A poster of the film, "Beginning of the Great Revival" [Photo: douban.com]
Hollywood fans in China can breathe a sigh of relief: Mainstream film "Beginning of the Great Revival" made 100 million yuan ($15 million) at the box office last week, bringing it one-eighth closer to the rumored 800 million yuan ($123 million) needed for it to allegedly make way for imported foreign blockbusters.
The two-hour film is co-directed by Huang Jianxin and Han Sanping, chairman of the China Film Group (CFG).
The pair also co-directed 2009's historical epic The Founding of the Republic, which starred over 170 top stars from the mainland, Hong Kong and Taiwan, including Chow Yun-Fat, Liu Ye, Daniel Wu and Chang Chen.
The new film focuses on the 1911 Revolution that over throw the Qing Dynasty (1645-1911) and the May 4th Movement eight years later and the founding of the Chinese Communist Party in 1921.
Chow Yun-Fat plays Yuan Shih-Kai, known for his hilariously short-lived attempt to revive the Chinese monarchy, a role that sees Yuan go from ruthlessly ambitious to outright desperate.
Liu Ye plays a young Mao Zedong as a promising young Communist rather than a youthful deity; Mao's early romance with Yang Kaihui, daughter of mentor Yang Changji, is included in the film.
Numerous scenes were edited from the film, including those featuring Lust, Caution actress Tang Wei but CFG has announced that, out of "respect" for those actors on the cutting-room floor, the missing 11 minutes will never see the public eye.
Political scenes from the era of the Republic, showing independent scholars, students peacefully demonstrating in the streets and free speech, are all included, however.
The overall tone of the film is serious, with one wartime event after another, interspersed with a few clips of fomenting revolution; the only relaxing scenes are those between the young Mao and Yang.
Despite this supposed gravitas, when the Global Times viewed the film, the audience spent much of the time whispering and playing spot-the-celebrity, even, bizarrely, laughing when comedians Zhao Benshan, Fan Wei and Feng Gong put in appearances in deadly serious roles.
"The cinemas are all full," boasted Wanda sales manager Wang Lefang. "With audiences of all different ages, from the white collar workers in the Central Business District area and the elderly people who reside in nearby neighborhoods. We got several "group buying" firms."
But what did the public think of the film: were they roused by the revolutionary struggle depicted?
"Mao Zedong in Beginning of the Great Revival is not what I saw in the previous films, nor was he the god-like figure I recalled in my childhood... I like this more human version,"56-year-old Party member Jiang Jian told the Global Times.
"The film brings back a lot of emotion and reminds me of the passion and excitement of the old times," Jiang added.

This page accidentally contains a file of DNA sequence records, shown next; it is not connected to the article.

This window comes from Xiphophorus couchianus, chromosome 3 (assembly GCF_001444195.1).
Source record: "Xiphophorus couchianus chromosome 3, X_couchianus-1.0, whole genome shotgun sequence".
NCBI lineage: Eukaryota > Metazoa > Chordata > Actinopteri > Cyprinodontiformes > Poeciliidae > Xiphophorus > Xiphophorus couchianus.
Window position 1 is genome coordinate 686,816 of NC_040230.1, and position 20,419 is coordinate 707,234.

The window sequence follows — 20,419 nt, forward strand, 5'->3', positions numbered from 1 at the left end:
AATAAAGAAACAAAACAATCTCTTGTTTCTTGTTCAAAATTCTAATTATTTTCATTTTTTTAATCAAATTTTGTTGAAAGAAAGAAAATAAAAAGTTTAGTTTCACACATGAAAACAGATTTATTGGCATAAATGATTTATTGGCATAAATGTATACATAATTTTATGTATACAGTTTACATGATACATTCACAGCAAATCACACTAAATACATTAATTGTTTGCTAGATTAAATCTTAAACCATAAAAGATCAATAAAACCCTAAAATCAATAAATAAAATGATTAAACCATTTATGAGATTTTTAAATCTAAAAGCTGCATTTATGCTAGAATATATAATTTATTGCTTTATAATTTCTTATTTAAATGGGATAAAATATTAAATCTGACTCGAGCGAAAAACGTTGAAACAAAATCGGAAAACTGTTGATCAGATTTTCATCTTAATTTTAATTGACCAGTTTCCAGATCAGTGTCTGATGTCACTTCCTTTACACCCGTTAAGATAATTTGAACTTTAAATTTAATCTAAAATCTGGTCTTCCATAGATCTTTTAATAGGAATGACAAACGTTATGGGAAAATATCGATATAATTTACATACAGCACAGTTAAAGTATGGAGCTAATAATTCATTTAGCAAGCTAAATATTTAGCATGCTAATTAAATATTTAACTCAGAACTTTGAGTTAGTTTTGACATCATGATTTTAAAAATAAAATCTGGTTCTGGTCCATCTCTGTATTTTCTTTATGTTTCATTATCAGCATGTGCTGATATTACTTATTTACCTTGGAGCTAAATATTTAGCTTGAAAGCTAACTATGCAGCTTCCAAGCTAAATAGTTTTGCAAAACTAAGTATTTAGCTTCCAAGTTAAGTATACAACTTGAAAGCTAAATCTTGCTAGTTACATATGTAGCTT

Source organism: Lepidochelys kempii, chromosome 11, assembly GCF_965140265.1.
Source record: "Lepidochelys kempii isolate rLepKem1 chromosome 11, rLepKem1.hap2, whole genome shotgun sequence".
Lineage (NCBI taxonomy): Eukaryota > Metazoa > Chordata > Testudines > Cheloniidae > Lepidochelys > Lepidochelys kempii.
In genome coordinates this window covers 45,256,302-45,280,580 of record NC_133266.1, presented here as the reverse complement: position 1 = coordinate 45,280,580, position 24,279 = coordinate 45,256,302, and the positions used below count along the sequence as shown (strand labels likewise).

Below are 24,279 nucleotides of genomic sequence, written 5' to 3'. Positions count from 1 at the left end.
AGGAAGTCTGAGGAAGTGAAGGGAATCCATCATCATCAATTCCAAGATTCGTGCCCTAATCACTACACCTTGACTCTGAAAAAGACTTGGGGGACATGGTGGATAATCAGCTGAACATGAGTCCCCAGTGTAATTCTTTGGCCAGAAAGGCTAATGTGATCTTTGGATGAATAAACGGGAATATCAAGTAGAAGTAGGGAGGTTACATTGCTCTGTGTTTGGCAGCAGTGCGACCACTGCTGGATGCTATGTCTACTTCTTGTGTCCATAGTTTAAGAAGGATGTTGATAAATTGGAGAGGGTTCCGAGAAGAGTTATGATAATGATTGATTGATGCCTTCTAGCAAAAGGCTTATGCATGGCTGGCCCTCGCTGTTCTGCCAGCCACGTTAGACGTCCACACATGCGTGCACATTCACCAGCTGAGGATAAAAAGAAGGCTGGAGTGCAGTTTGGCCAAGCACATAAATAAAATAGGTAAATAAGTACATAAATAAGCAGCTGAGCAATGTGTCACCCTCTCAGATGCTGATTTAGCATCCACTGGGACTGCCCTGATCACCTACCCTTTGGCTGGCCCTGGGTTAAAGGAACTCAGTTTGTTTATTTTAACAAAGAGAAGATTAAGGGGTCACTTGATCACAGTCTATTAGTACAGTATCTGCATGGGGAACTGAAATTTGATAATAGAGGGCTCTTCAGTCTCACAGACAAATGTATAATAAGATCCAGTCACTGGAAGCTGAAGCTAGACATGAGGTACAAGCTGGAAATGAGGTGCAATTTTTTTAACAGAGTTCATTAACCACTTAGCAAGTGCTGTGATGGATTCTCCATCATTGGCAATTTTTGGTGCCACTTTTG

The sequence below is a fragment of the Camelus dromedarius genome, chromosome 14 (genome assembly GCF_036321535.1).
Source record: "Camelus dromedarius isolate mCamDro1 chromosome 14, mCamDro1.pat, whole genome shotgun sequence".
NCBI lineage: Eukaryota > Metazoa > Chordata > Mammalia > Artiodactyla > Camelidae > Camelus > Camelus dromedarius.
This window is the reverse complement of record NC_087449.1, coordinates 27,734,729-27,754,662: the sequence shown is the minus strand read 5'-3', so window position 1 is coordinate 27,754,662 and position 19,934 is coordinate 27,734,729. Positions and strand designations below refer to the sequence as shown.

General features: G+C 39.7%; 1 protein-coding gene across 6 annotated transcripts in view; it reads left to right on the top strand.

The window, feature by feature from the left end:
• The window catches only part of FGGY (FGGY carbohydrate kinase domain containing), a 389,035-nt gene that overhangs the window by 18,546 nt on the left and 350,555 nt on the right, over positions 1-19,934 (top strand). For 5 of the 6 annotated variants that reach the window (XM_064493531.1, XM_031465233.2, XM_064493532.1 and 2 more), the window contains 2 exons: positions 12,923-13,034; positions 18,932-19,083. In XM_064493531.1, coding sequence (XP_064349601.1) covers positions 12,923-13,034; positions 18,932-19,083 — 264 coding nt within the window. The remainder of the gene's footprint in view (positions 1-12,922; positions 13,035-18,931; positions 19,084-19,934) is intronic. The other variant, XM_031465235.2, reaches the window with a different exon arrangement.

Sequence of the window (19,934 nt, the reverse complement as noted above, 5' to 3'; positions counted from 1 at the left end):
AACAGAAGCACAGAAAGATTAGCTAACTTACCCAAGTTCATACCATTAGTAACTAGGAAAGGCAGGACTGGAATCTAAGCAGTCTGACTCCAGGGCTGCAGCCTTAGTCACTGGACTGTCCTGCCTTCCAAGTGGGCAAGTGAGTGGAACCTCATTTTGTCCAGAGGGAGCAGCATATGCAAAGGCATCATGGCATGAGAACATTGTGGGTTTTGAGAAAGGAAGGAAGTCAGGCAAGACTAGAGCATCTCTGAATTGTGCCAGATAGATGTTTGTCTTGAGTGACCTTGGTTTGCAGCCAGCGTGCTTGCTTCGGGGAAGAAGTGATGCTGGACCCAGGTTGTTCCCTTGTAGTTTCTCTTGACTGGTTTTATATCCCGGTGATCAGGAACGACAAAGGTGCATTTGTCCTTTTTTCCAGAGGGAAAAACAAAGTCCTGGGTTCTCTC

Wang Xin, 34, was more sanguine."It's a reasonable film, it didn't get too angry or too depressing... I guess the film is meant to be like this: balanced and objective."
"I was too busy finding the stars," giggled 20-year-old college student Yu Lilli. "It was like [entertainment show] Xingyun 52. Me and my friends were in competition to see who could name the most celebrities."
Asked about the film's powerful narrative of struggle, Yu admitted she couldn't remember much of the actual plot.
Totally true history
Numerous press conferences have been held in cities including Hangzhou, Guangzhou and Hong Kong. Director Huang Jianxin and Jiang Defu, manager of CFG, have attended most of them.
Doubts about casting, such as tall heartthrob Han Geng (Deng Xiaoping, known for being a short man) and Hong Kong star trend-setter Angelababy as Xiaofengxian, General Cai E's sexy lover, were dismissed.
"I believed the historical facts are all true," Huang asserted. "I did a lot of research… and drew the right conclusion… people can judge it in their own ways.
"The film is telling true history, which can't be adjusted according to the taste of the audiences."
It is common for state-run organization and institutions nationwide to buy tickets and organize staff to watch State-sponsored films together.
Huang defended the practice. "During last Christmas and New Year showing slot time, group buying was 30 percent of the whole box office, now it is only 7 percent. People like the film and are willing to buy to watch… isn't that a good thing?"
Jiang Defu, manager of CFG, strenuously denied the 800-million yuan allegation.
"CFG didn't set an any box-office goal. We want the young audience, such as post-1980s and 1990s, to see the film, to know our history and what the great revolution was like. Box-office revenue is the least thing we care about," Jiang claimed.
"The viewing slots of films were arranged as early as last year," Jiang added. "It is not true that they are adjusted to [favour] the Beginning of the Great Revival."
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